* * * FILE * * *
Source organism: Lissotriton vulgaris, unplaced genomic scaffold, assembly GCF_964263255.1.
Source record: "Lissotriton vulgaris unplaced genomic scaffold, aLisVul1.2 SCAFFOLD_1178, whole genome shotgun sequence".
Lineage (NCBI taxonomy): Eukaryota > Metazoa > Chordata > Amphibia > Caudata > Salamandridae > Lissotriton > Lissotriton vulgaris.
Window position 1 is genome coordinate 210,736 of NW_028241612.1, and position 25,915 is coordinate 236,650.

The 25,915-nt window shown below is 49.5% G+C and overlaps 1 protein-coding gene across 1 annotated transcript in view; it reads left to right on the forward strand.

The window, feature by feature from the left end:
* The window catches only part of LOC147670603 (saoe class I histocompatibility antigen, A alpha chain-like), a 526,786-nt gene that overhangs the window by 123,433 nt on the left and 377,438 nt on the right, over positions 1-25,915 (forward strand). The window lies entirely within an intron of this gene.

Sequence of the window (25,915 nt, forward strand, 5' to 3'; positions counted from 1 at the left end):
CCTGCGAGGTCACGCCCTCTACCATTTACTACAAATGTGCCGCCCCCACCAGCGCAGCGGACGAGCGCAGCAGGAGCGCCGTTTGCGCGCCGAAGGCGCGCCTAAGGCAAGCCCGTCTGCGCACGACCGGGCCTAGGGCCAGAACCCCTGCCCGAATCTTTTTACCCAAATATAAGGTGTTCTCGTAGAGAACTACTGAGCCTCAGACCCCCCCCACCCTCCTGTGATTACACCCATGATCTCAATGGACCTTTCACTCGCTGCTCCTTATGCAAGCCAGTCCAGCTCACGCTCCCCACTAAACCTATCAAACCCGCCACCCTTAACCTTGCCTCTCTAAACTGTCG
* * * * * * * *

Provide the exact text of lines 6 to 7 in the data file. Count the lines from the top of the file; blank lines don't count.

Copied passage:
The window, feature by feature from the left end:
* The window catches only part of LOC147670603 (saoe class I histocompatibility antigen, A alpha chain-like), a 526,786-nt gene that overhangs the window by 123,433 nt on the left and 377,438 nt on the right, over positions 1-25,915 (forward strand). The window lies entirely within an intron of this gene.